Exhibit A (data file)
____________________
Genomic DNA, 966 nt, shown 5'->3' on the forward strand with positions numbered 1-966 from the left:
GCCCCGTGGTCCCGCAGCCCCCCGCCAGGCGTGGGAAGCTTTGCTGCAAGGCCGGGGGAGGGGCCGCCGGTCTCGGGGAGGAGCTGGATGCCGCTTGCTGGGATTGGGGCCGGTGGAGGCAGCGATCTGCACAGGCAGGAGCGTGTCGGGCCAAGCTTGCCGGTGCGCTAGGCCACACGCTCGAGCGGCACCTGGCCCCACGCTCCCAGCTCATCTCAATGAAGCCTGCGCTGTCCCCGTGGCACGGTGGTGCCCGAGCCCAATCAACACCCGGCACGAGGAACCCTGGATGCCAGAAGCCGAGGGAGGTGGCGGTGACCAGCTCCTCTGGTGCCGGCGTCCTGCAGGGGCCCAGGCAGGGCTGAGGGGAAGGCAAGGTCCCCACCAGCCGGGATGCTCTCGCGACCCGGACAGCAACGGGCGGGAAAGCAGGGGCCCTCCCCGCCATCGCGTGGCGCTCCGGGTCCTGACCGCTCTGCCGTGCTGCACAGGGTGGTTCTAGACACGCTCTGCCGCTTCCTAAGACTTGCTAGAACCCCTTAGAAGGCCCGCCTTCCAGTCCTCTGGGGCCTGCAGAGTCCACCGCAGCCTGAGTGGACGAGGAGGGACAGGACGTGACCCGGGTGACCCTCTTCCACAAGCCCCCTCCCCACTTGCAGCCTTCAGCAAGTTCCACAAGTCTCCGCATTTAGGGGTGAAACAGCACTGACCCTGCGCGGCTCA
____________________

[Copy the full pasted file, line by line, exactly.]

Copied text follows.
Genomic DNA, 966 nt, shown 5'->3' on the forward strand with positions numbered 1-966 from the left:
GCCCCGTGGTCCCGCAGCCCCCCGCCAGGCGTGGGAAGCTTTGCTGCAAGGCCGGGGGAGGGGCCGCCGGTCTCGGGGAGGAGCTGGATGCCGCTTGCTGGGATTGGGGCCGGTGGAGGCAGCGATCTGCACAGGCAGGAGCGTGTCGGGCCAAGCTTGCCGGTGCGCTAGGCCACACGCTCGAGCGGCACCTGGCCCCACGCTCCCAGCTCATCTCAATGAAGCCTGCGCTGTCCCCGTGGCACGGTGGTGCCCGAGCCCAATCAACACCCGGCACGAGGAACCCTGGATGCCAGAAGCCGAGGGAGGTGGCGGTGACCAGCTCCTCTGGTGCCGGCGTCCTGCAGGGGCCCAGGCAGGGCTGAGGGGAAGGCAAGGTCCCCACCAGCCGGGATGCTCTCGCGACCCGGACAGCAACGGGCGGGAAAGCAGGGGCCCTCCCCGCCATCGCGTGGCGCTCCGGGTCCTGACCGCTCTGCCGTGCTGCACAGGGTGGTTCTAGACACGCTCTGCCGCTTCCTAAGACTTGCTAGAACCCCTTAGAAGGCCCGCCTTCCAGTCCTCTGGGGCCTGCAGAGTCCACCGCAGCCTGAGTGGACGAGGAGGGACAGGACGTGACCCGGGTGACCCTCTTCCACAAGCCCCCTCCCCACTTGCAGCCTTCAGCAAGTTCCACAAGTCTCCGCATTTAGGGGTGAAACAGCACTGACCCTGCGCGGCTCA